A recognized leader of the Kern County Democracy Mr. Laird exercised a wide influence in the party councils and in 1900 was elected assemblyman on the regular party ticket. While a member of the house he served on the Pardee investigating committee during the Chinatown scandal in San Francisco taking a prominent part in the investigation. In the fall of 1910 the Democrats nominated him without opposition to represent the thirty-second district in the state senate. At the election Kings and Tulare counties gave large Republican majorities, which defeated him, although he carried his own county by a flattering vote. Upon the death of Judge Ben L. Brundage, less than a year before his own demise, he was a member of the committee on resolutions an in that capacity gave a deserved tribute to that honored California pioneer, whose career in the law was long and brilliant.
While living in Inyo county in 1872 Mr. Laird married Henrietta McLaughlin, who had come to California ten years before and whose death occurred at Bakersfield during 1900. They were the parents of three sons, Ernest, Lester and Rollin, all residing in Bakersfield, where the eldest son is employed as court reporter and the youngest serves a city attorney. After the death of his first wife Mr. laird married again and is survived by his widow, also by four step-daughters, namely: Mrs. A. K. Miller, of Berkeley; Mrs. Ralph Knight, of Stockton; Mrs. Oscar Reynolds, of Helena, Montana; and Mrs. Ralph Toland, of Bakersfield. During the latter part of 1910 ill health began to assail the judge (for by that title he was commonly known) and early in 1911 he spent three months in the mountains near Weldon, but the change of climate proved of no avail. A few days after his return from the mountains he dropped dead from heart failure on the sidewalk a short distance from the residence of his step-daughter, Mrs. Miller, in Berkeley, whither he had gone to put himself under the care of physicians. The body was brought to Bakersfield and interment was made under the auspices of the Masonic fraternity, of which he was an honored member. Universal regret was felt on account of his sudden demise. None knew him but to admire him for his splendid qualities of mind and heart. It was profoundly felt that in the upbuilding of the community he, as a member of the bar, ranked with the most brilliant who ever practiced law in the road San Joaquin Valley. His youngest son, Rollin, whose career has somewhat resembled his own up to the present date and who is believed to possess many of his sterling characteristics, was born in Inyo County, California, September 8, 1880, is a graduate of the Valparaiso Law School in Indiana in 1909, was admitted to the bar in Indiana and during the same year in Los Angeles, from which place he returned to Bakersfield to engage in practice. Elected city attorney in 1911, he is filling the office with such efficiency that his friends predict for him greater honors and a bright future in the political world.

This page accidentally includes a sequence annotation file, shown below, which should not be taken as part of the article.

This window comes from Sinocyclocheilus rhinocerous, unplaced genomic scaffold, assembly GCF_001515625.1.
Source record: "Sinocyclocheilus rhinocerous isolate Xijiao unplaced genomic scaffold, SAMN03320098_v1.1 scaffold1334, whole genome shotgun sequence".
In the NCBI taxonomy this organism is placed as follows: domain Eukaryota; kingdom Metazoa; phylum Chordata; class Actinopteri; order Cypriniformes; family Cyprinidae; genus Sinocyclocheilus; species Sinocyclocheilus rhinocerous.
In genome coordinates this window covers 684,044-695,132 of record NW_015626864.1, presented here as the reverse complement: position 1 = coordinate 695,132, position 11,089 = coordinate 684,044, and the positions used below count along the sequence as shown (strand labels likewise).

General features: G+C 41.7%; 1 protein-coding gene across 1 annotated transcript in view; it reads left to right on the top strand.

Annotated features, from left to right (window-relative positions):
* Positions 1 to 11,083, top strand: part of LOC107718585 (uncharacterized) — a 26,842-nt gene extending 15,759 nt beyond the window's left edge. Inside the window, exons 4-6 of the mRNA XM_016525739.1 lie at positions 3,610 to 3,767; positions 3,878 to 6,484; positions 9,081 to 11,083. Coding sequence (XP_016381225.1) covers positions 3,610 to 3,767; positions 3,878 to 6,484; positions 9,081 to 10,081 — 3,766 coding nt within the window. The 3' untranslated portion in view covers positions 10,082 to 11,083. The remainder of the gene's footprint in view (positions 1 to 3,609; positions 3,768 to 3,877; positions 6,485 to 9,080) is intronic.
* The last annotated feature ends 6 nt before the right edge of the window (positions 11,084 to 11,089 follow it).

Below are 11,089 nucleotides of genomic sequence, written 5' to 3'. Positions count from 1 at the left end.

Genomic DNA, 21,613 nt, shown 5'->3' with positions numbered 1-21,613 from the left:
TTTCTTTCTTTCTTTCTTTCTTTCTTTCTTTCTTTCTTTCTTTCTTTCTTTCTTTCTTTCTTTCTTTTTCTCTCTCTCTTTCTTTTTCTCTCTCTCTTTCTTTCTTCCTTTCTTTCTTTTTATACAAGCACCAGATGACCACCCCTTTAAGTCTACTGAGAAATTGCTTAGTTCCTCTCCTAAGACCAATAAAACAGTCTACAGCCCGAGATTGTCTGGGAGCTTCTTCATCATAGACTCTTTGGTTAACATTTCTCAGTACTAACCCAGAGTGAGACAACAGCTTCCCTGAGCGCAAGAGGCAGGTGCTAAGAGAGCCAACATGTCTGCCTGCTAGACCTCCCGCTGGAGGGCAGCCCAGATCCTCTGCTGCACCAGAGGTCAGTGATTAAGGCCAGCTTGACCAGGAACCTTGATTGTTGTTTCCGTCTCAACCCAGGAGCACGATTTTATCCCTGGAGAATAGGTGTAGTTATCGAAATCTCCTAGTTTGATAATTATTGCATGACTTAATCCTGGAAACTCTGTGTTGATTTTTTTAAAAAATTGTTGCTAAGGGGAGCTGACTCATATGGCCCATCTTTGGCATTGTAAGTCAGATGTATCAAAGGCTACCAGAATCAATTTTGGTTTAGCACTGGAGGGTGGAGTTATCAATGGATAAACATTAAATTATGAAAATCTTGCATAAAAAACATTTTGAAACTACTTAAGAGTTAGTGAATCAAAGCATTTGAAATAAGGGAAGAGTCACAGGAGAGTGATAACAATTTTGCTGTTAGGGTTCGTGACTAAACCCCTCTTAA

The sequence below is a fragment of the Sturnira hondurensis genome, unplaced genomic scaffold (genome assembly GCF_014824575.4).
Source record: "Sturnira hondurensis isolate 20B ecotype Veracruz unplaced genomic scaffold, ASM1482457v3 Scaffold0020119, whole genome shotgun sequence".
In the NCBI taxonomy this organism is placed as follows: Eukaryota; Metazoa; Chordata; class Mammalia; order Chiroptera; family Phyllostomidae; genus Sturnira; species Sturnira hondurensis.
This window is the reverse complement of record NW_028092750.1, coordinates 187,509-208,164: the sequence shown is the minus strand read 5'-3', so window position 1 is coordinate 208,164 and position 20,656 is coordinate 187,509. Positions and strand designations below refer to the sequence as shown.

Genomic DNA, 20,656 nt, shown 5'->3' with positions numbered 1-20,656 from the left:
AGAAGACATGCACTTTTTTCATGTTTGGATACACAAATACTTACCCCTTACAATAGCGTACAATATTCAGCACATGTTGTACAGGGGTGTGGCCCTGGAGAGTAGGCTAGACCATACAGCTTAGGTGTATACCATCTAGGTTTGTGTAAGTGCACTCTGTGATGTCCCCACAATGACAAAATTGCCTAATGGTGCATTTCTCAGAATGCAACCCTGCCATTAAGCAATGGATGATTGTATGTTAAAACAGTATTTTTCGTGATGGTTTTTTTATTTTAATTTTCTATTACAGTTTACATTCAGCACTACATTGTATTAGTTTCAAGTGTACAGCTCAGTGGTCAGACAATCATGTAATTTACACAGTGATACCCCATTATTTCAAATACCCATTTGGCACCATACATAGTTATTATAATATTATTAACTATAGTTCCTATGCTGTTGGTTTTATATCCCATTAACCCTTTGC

* Julia's maiden name was Julia Adaline Lindsay. Julia A. Lindsay's mother married twice - the second time to a man named Pierce - who raised the Lindsay children.